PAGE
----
- Economic damages include losses that can be calculated, including medical expenses, like ER, hospital, doctors’ , and therapy bills. If your child’s injury will affect her for an extended period of time, an experienced lawyer can also help to develop the evidence necessary to demonstrate that impact, including any loss of your child’s future earning potential.
- Non-economic damages, though more difficult to calculate, are still very real and must be fully demonstrated and considered to ensure that your child receives full and fair compensation for his injuries. These damages include your child’s pain and suffering, mental anguish (the adverse emotions arising from the incident and the injuries), and her loss of quality and enjoyment of life, including how your child’s injuries affect her activities of daily living.
Who Gets the Compensation for the Child’s Personal Injuries?
In the case of an adult’s personal injury lawsuit, the injured person’s portion of the recovery is usually paid directly to that person in a lump sum after the settlement or verdict is reached. In a child’s case, though, the money can’t be paid directly to the child until she turns eighteen years of age. So where does the money go if a verdict or settlement is reached before the child turns 18?
Though a minor’s lawsuit is filed through an adult, the “next friend,” it is important to note that the claim is made on and for the benefit of the child and any compensation obtained must be used solely for the benefit of the child.
After a verdict, unless other arrangements are agreed-upon by the parties, the Clerk of the Court will hold the funds in an interest-bearing account until the child turns 18, on which date the Clerk will issue the lump sum balance to the child.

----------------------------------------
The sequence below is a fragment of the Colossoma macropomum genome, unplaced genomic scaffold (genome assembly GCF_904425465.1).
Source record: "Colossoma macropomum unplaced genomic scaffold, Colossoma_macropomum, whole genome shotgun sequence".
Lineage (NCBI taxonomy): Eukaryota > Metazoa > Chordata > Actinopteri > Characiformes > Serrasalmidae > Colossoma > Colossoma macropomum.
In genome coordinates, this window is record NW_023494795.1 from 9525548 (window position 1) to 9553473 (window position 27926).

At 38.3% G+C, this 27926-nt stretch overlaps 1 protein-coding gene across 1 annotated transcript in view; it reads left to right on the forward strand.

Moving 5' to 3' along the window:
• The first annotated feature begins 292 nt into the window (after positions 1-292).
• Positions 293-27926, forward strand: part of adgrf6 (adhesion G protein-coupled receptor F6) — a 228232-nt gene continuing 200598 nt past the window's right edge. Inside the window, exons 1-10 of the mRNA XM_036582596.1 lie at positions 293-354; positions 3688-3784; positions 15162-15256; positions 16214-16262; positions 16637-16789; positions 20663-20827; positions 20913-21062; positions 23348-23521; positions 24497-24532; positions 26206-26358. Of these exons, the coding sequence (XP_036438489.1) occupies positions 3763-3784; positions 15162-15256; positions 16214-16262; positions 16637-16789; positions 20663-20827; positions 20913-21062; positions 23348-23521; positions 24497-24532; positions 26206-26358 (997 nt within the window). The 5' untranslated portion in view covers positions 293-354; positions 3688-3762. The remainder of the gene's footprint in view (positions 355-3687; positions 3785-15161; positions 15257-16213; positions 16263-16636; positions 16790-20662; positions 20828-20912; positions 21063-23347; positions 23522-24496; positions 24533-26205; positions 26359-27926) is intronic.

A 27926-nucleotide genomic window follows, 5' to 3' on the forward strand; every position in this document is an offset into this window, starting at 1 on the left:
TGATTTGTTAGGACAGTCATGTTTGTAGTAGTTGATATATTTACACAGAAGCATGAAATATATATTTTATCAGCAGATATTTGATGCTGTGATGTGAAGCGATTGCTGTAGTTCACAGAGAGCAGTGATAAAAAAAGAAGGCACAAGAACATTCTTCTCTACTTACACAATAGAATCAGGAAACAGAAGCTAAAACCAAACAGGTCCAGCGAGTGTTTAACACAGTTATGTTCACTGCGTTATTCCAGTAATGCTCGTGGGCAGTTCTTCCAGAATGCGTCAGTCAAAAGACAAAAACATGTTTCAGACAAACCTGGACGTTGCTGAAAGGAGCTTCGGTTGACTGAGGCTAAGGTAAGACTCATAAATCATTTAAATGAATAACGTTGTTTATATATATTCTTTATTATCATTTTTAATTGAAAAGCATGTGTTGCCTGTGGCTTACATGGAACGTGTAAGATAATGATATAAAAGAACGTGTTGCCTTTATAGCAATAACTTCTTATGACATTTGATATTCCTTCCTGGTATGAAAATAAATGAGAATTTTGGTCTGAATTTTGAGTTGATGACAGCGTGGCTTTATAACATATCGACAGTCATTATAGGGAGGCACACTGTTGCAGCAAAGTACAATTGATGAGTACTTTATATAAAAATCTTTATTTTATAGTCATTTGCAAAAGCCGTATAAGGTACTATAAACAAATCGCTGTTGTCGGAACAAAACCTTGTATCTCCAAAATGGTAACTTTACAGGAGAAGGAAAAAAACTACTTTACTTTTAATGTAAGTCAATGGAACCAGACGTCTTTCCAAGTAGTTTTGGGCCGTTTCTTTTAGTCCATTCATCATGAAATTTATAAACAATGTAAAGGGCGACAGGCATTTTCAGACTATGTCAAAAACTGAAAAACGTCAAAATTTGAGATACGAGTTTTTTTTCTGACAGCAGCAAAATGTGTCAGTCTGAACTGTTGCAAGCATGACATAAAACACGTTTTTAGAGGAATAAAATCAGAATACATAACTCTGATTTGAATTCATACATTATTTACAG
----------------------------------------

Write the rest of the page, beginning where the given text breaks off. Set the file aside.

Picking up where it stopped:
When a minor’s personal injury case is settled, Virginia law requires that the court approve the terms of the settlement agreement to ensure that the agreement is in the best interests of the child. Typically, the Court will appoint a guardian ad litem, usually another attorney, who will review the injuries and the terms of the settlement and make recommendations to the Court on whether or not to approve the settlement. After the settlement is approved the funds are typically distributed in the following ways:
- The defendant or its insurance company pays the settlement money to the Clerk of the Court and the Clerk holds the funds in an interest-bearing account until the child turns eighteen.
- With the Court’s approval, the settlement may be paid to a fiduciary who holds the funds in trust and can pay them out over time solely for the use and benefit of the child.
- If the compensation is large, the court may approve a structured settlement which can offer higher interest rates and more flexibility in the terms of payout.
- If the settlement is $25,000 or less, the court may give the money to the child immediately, even if the child is under eighteen years of age, as long as the court believes that he/she is competent to manage the funds.
The Virginia state legislature passed laws in 2013 that allow the court, under certain circumstances, to give the money from a settlement or verdict to the parents to be used for the health, welfare, and benefit of the child even before they turn eighteen. This is to make sure that the child receives the benefit of the funds, if needed, for things like specialized equipment, rehab, and other therapies. In this case, the court may require a surety bond and annual accountings to prevent fraud.
A personal injury attorney with experience handling cases involving injuries to children can help to make sure that the compensation received is invested and paid out in a manner that ensures the best interests of the child.
About the Bergeron Law Firm
Bergeron Law is a personal injury practice serving the Northern Virginia area. Our mission is to provide all our clients with the highest quality of legal representation and unsurpassed dedication and customer service.
Steve Bergeron understands that a successful attorney-client relationship depends on his ability to understand each client’s needs and objectives. Bergeron Law will be there for you with the information, advice, and advocacy you need to help you get back to your life.
To schedule a free consultation, contact Bergeron Law at 703.813.6460, or visit our website at: www.BergeronLawFirm.com